8:03 we arrive back in Tokyo – we are greeted (?) by a gathering of hundreds of communists starting to celebrate May Day. They are singing a revolutionary song in Japanese to the tune of “Maryland my Maryland” as they wave their many American flags.”2

Maryland my Maryland,” the state song of Maryland, is actually sung to the tune of “Lauriger Horatius” or “O Tannenbaum.” Mark Gayn, a journalist whose diary entries can be found quoted in almost every book on early postwar Japan and Korea, identifies the song more precisely in his own May 1 entry:

…the men marched briskly, singing the “Marseillaise” and the “May Day Song,” … and the “Akahata,” or the “Red Flag” with its curiously lilting tune, The people’s flag, the red flag, wraps the bodies of our dead; Before the corpses turn cold, their blood dyes the flag…3

You can listen to the song in Japanese here.

The 赤旗の歌 is the Japanese version of Irish Jim Connell’s 1889 “The Red Flag.” When one is in the mood for a blood dripping song for an internationalist revolution, I can’t think of a more powerful song. The opening verse and chorus run:

The people’s flag is deepest red,
It shrouded oft our martyr’d dead
And ere their limbs grew stiff and cold,
Their hearts’ blood dyed its ev’ry fold.

Then raise the scarlet standard high,
Within its shade we’ll live and die,
Though cowards flinch and traitors sneer,
We’ll keep the red flag flying here.

幾度 同胞の屍を包めり。
その死屍 冷え固まらん前に


In terms of cultural history, this song, that here so captures the remarkable transformation witnessed on that first postwar May Day in Japan is a good example of one that has really travelled well with international revolutionary culture (beyond the well-known anthem the Internationale). Searching on inter-tubes with Mr. Google reports that it was sung at conferences of the British labor party, by Chinese communist anti-Japanese partisans as early as 1931, and that it is a popular pick in North Korean song contest and among South Korean protesters.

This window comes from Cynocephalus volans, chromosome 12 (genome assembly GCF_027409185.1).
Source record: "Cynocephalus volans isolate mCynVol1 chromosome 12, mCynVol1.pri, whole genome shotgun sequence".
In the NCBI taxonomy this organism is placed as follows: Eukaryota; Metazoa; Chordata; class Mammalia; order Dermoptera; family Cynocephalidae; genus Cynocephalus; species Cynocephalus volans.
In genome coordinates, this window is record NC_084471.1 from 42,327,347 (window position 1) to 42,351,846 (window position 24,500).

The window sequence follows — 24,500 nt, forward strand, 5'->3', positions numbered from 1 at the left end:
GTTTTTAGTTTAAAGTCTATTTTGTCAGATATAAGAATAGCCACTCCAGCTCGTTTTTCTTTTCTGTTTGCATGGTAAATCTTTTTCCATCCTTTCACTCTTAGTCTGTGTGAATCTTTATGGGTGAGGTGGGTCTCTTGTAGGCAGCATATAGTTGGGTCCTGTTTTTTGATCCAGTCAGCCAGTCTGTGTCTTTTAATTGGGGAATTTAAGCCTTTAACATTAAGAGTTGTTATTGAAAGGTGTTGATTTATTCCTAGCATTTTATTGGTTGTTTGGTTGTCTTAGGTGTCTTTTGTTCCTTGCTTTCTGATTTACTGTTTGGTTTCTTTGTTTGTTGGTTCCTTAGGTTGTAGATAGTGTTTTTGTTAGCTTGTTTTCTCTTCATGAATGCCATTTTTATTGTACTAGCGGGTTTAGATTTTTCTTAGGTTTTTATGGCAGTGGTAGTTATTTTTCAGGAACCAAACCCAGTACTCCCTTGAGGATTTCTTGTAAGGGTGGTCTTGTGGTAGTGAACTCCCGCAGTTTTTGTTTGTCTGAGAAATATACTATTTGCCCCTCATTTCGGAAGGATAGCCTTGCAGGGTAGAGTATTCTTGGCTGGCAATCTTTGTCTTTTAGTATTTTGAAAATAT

The Korean version of the song, 적기가 (赤旗歌), can be heard sung at the climactic close of the 2003 movie Silmido based on the events surrounding Unit 684.

Imagine the faces of Japanese police watching the protesters that day in 1946 as they listened to the song, even as their ranks were being purged, mostly, of the Special Higher Police whose very job it was to arrest and ideally convert (転向) anyone who were poisoned with such “red” thoughts. Of course, with the “reverse course” only a year or two later, at least some of the smiles of the revolutionaries would be wiped away as the force of the US occupation turned against the Communist threat.

  1. John Dower has a great section on the May Day celebrations in his Embracing Defeat p254-67. []
  2. Oscar Olander Papers, Box 1 “Our Trip to Japan” Installment #2 p3 []
  3. Mark Gayn Japan Diary Charles E. Tuttle Company (1981), 197-8. []
  4. See full side by side J/E versions, along with a link to a recording of my absolute favorite Irish version of this song that does not sound exactly like O Tannenbaum here. []

Update: Japanese to the Rescue

Filed under: — K. M. Lawson @ 2:09 pm

In April I made a short posting about an interesting work of fiction from 1907, called Death Trap by R. W. Cole1 that depicts a future German invasion of Britain that is repulsed only thanks to the valiant efforts of the Japanese military.

Thanks to the wonderful marvel that is inter-library loan, one of the Hampshire County Libraries in England was kind enough to loan Widener library its copy of the 1907 book long enough for me to take a quick peek at it this afternoon and scan the pages from the end of the book which depicts the Japanese liberation of an occupied Britain. Since the book is no longer protected by copyright, if you are interested, you can download my quick scans from the book as a PDF here.2